Nicole Moeser of Southampton, Pennsylvania, was a teenager when she, her mother Adriene Moeser, and her aunt Claire Saponaro learned they had something in common: a kidney disorder caused by an inherited abnormal gene.
The condition—focal segmental glomerulosclerosis (FSGS)—consists of scar tissue that forms on the parts of the kidney that filter toxins from the blood. Symptoms can include swelling in the body , excess protein in the urine, high blood pressure (resistant hypertension) and high cholesterol. FSGS often leads to kidney failure.
Claire underwent a successful kidney transplant at Lankenau Medical Center—one of the best kidney transplant hospitals in the Philadelphia region—in 2000. Although she had FSGS, Nicole never imagined she might be next.
“I had a minimal amount of protein in my urine, which is a sign of the disease, but it wasn’t alarming enough to start any kind of treatment,” she says. “I didn’t have any physical symptoms, so I really never thought that I would someday need a kidney transplant.”
Kidney disease worsened during pregnancy
Things changed after Nicole became pregnant at 21. Five months into her pregnancy, during a routine prenatal appointment, her OB/ GYN became alarmed by the high level of protein in her urine. He referred her to the nephrology team at a local hospital and they monitored Nicole for the remainder of her pregnancy.
“I started to retain an abnormal amount of fluid around the six-month mark, so the pregnancy became high risk, with more frequent blood work and prenatal testing,” she says.
At 32 weeks, her doctor placed her on hospitalized bed rest. Labor was induced at 37 weeks. In November 2006, Nicole delivered a five-pound, 10-ounce baby boy she named Rocco. “He was tiny but healthy,” she says.
However, Nicole’s health worsened. Home from the hospital, she was retaining fluid and gaining weight. Several weeks later she learned that her FSGS had taken an aggressive turn for the worse. Her nephrologist immediately began treating her with medication. He also told her she would need a kidney transplant within five years.
Lifesaving treatment at one of Philadelphia’s best kidney transplant hospitals
Nicole’s kidney disease quickly progressed to end-stage.
“In end-stage kidney disease, your kidney function is about 15 percent or below, and there is no hope for improvement,” says Umber Burhan, MD, a transplant nephrologist at the Main Line Health Kidney Transplant Program at Lankenau Medical Center. “At that time, the focus should be directed toward education and preparation for renal replacement therapies—essentially, dialysis and/or listing for a transplant.”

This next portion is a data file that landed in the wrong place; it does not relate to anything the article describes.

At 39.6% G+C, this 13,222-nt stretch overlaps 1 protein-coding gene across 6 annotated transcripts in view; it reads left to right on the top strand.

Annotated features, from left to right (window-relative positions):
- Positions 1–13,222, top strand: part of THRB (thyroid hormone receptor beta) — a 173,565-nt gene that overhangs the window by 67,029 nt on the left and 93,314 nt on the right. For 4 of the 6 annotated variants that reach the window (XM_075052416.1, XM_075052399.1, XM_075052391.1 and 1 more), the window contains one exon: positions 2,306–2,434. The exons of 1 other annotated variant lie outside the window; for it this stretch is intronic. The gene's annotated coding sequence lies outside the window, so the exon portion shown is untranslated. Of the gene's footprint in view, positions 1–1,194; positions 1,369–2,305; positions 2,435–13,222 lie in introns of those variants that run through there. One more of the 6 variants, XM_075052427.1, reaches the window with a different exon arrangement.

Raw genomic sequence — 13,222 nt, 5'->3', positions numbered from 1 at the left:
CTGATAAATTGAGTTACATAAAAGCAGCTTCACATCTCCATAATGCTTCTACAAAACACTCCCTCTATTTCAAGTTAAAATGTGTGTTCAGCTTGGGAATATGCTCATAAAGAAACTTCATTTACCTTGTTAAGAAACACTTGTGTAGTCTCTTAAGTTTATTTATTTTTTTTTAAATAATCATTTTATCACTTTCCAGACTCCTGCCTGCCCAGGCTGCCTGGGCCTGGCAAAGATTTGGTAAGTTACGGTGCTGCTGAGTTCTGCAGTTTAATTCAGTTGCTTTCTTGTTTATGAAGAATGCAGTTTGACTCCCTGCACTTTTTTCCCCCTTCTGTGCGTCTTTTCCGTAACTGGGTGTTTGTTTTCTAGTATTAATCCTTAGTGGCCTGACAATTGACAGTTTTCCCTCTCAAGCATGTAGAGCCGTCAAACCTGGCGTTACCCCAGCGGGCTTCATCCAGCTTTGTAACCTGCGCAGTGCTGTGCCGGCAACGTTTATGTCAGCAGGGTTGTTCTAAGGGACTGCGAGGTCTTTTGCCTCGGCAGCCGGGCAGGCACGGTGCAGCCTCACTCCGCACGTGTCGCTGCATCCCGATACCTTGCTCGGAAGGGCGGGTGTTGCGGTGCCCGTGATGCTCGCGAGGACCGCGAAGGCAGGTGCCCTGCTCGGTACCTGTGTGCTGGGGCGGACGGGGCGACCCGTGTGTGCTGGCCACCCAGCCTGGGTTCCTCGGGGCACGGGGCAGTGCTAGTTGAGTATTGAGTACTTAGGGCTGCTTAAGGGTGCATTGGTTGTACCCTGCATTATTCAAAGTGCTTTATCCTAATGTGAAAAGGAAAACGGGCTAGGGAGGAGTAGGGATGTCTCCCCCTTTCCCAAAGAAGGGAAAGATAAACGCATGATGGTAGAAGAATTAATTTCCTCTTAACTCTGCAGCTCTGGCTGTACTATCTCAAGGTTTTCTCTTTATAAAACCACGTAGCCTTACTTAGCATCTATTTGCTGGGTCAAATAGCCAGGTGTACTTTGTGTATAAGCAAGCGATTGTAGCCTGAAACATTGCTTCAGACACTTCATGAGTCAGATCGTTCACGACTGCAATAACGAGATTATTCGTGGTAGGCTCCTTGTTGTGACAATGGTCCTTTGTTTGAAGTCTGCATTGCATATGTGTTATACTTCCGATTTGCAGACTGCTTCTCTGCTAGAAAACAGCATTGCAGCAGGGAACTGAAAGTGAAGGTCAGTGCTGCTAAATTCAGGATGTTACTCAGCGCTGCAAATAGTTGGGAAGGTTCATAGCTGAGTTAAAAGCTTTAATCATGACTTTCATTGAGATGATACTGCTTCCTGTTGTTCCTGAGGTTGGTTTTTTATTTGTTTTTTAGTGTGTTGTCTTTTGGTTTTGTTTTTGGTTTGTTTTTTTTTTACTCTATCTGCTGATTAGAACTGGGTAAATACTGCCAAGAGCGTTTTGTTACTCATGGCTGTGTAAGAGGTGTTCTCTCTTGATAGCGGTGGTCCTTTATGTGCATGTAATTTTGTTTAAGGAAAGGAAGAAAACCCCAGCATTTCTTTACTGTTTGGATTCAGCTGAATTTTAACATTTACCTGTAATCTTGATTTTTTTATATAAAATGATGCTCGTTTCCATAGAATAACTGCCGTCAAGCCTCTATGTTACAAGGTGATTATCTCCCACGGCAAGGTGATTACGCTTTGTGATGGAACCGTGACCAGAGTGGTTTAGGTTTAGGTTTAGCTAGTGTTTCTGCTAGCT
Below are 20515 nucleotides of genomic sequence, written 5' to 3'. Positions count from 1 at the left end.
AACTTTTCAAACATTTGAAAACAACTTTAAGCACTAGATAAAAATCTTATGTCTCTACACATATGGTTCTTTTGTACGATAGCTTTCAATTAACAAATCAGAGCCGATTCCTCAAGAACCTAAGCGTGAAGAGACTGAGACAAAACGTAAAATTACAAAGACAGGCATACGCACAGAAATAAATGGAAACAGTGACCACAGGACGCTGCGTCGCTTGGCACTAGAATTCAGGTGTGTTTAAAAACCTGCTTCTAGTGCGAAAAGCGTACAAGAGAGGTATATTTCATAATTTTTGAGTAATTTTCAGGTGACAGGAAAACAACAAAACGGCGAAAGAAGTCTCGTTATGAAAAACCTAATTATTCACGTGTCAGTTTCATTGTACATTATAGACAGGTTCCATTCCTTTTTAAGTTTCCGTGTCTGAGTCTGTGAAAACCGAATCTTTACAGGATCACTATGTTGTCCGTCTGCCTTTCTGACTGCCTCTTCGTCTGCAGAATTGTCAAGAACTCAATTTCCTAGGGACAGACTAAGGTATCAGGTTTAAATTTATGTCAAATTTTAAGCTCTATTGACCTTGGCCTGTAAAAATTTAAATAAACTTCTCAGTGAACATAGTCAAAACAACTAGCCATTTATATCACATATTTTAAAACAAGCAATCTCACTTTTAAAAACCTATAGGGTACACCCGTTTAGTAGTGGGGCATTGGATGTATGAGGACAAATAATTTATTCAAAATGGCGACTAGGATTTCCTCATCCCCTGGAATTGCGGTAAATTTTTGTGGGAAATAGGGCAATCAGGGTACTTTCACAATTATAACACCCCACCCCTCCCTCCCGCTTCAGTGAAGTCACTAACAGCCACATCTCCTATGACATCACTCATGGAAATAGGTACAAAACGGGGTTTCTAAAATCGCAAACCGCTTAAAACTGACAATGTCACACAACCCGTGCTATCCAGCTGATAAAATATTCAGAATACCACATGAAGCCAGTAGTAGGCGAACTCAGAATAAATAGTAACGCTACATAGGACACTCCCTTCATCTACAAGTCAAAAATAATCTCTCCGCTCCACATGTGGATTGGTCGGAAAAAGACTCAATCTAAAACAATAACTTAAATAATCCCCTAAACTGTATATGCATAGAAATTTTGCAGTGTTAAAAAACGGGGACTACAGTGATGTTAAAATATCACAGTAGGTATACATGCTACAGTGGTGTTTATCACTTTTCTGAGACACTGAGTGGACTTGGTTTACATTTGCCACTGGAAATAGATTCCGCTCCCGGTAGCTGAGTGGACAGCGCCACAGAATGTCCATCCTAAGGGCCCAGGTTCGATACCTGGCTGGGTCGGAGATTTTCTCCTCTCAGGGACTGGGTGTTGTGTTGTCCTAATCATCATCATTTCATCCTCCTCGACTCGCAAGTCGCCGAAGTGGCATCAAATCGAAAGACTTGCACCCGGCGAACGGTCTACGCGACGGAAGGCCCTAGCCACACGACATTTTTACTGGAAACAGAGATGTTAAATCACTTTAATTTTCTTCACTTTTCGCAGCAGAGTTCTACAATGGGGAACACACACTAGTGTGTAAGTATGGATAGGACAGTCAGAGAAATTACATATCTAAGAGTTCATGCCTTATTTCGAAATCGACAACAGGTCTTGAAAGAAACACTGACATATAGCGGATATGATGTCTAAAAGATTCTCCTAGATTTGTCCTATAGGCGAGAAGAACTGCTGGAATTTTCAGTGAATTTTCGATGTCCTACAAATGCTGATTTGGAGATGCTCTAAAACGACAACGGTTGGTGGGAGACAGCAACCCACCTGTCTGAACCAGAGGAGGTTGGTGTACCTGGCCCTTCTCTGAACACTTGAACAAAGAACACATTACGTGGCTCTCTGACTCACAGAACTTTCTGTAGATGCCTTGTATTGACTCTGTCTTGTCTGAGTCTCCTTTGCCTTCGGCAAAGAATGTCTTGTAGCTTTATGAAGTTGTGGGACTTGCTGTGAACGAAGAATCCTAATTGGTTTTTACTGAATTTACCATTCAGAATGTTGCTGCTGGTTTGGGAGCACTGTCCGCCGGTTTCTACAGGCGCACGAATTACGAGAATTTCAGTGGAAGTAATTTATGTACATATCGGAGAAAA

Nicole pursued both. Two days after her 23rd birthday, she started dialysis, a treatment that mimics some of the things done by healthy kidneys, such as removing waste, salt and extra water to prevent them from building up in the body. In addition, her parents took her to Lankenau for an evaluation by the transplant team.
Nicole completed the necessary testing and was eligible for a kidney transplant.
In the Philadelphia area, the average wait for a deceased donor kidney is five to seven years. But less than three months after starting dialysis, Nicole got the call that a kidney was available. A family friend’s son had died after a motorcycle accident and his mother requested that Nicole receive his kidney.
On January 11, 2008, Nicole had a kidney transplant at Lankenau.
“The care that I received from the transplant team was phenomenal,” she says, adding that her transplant nurse, Laurel Lerner, RN, CCTC, was like a second mother to her. “Any time I had a problem or concern, Laurel was always very responsive and caring—and still is to this day.”
Ten years later, in 2018, Nicole’s mother, Adriene, experienced that same expert care when she too had a successful kidney transplant at Lankenau.
Forever grateful to kidney donor—and kidney transplant at Lankenau
Since receiving her new kidney, Nicole, now 35 and a professional makeup artist, has had two more children—another son, four-year-old Colt, and a 19-month old daughter, Presley. Life is full and busy. “I will be eternally grateful that my kidney donor’s mother thought of me during such a difficult time,” Nicole says. “Her thoughtfulness saved my life.”
Main Line Health serves patients at hospitals and health centers throughout the western suburbs of Philadelphia. To schedule an appointment with a specialist at Main Line Health, call 1.866.CALL.MLH (225.5654) or use our secure online appointment request form.